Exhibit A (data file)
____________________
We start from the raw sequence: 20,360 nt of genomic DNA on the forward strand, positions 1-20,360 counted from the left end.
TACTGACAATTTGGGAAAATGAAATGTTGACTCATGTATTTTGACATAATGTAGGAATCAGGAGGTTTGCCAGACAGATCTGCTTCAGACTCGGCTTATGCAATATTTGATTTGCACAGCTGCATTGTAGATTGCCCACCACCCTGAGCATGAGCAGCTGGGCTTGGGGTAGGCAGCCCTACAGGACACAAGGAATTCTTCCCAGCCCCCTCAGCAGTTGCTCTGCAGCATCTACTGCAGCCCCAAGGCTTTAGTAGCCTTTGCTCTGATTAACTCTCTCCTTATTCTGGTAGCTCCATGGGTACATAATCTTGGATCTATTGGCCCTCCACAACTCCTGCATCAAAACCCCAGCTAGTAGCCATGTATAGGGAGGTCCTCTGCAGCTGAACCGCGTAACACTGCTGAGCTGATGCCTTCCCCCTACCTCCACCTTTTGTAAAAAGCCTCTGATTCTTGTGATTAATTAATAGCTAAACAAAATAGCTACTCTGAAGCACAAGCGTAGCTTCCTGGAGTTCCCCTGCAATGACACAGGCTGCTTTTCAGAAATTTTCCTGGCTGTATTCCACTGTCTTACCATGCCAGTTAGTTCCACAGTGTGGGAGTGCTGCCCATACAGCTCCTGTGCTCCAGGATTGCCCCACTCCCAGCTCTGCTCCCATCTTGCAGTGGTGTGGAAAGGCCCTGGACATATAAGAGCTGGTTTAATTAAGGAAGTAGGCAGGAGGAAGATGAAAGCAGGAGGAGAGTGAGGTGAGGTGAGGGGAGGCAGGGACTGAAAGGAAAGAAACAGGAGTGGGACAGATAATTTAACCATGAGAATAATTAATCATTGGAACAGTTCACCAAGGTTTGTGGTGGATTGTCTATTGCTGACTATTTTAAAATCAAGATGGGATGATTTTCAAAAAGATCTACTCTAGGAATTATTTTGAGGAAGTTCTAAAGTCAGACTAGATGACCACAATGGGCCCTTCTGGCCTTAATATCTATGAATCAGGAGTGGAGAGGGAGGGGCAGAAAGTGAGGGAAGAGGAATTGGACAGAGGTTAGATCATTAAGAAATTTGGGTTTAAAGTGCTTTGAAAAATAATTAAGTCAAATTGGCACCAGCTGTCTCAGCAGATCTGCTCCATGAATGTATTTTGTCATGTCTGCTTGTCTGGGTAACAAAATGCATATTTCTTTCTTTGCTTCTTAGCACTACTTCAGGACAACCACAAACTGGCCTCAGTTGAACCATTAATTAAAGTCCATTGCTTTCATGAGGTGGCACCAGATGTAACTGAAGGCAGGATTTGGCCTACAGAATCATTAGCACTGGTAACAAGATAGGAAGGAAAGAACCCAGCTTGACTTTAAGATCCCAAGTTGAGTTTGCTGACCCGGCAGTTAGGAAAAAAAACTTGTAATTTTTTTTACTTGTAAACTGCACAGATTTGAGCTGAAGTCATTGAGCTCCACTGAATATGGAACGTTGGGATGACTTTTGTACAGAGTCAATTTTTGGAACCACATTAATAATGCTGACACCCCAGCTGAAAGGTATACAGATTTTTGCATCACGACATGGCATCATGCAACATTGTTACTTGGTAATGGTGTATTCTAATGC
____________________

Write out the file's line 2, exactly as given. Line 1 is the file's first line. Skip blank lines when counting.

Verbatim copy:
TACTGACAATTTGGGAAAATGAAATGTTGACTCATGTATTTTGACATAATGTAGGAATCAGGAGGTTTGCCAGACAGATCTGCTTCAGACTCGGCTTATGCAATATTTGATTTGCACAGCTGCATTGTAGATTGCCCACCACCCTGAGCATGAGCAGCTGGGCTTGGGGTAGGCAGCCCTACAGGACACAAGGAATTCTTCCCAGCCCCCTCAGCAGTTGCTCTGCAGCATCTACTGCAGCCCCAAGGCTTTAGTAGCCTTTGCTCTGATTAACTCTCTCCTTATTCTGGTAGCTCCATGGGTACATAATCTTGGATCTATTGGCCCTCCACAACTCCTGCATCAAAACCCCAGCTAGTAGCCATGTATAGGGAGGTCCTCTGCAGCTGAACCGCGTAACACTGCTGAGCTGATGCCTTCCCCCTACCTCCACCTTTTGTAAAAAGCCTCTGATTCTTGTGATTAATTAATAGCTAAACAAAATAGCTACTCTGAAGCACAAGCGTAGCTTCCTGGAGTTCCCCTGCAATGACACAGGCTGCTTTTCAGAAATTTTCCTGGCTGTATTCCACTGTCTTACCATGCCAGTTAGTTCCACAGTGTGGGAGTGCTGCCCATACAGCTCCTGTGCTCCAGGATTGCCCCACTCCCAGCTCTGCTCCCATCTTGCAGTGGTGTGGAAAGGCCCTGGACATATAAGAGCTGGTTTAATTAAGGAAGTAGGCAGGAGGAAGATGAAAGCAGGAGGAGAGTGAGGTGAGGTGAGGGGAGGCAGGGACTGAAAGGAAAGAAACAGGAGTGGGACAGATAATTTAACCATGAGAATAATTAATCATTGGAACAGTTCACCAAGGTTTGTGGTGGATTGTCTATTGCTGACTATTTTAAAATCAAGATGGGATGATTTTCAAAAAGATCTACTCTAGGAATTATTTTGAGGAAGTTCTAAAGTCAGACTAGATGACCACAATGGGCCCTTCTGGCCTTAATATCTATGAATCAGGAGTGGAGAGGGAGGGGCAGAAAGTGAGGGAAGAGGAATTGGACAGAGGTTAGATCATTAAGAAATTTGGGTTTAAAGTGCTTTGAAAAATAATTAAGTCAAATTGGCACCAGCTGTCTCAGCAGATCTGCTCCATGAATGTATTTTGTCATGTCTGCTTGTCTGGGTAACAAAATGCATATTTCTTTCTTTGCTTCTTAGCACTACTTCAGGACAACCACAAACTGGCCTCAGTTGAACCATTAATTAAAGTCCATTGCTTTCATGAGGTGGCACCAGATGTAACTGAAGGCAGGATTTGGCCTACAGAATCATTAGCACTGGTAACAAGATAGGAAGGAAAGAACCCAGCTTGACTTTAAGATCCCAAGTTGAGTTTGCTGACCCGGCAGTTAGGAAAAAAAACTTGTAATTTTTTTTACTTGTAAACTGCACAGATTTGAGCTGAAGTCATTGAGCTCCACTGAATATGGAACGTTGGGATGACTTTTGTACAGAGTCAATTTTTGGAACCACATTAATAATGCTGACACCCCAGCTGAAAGGTATACAGATTTTTGCATCACGACATGGCATCATGCAACATTGTTACTTGGTAATGGTGTATTCTAATGC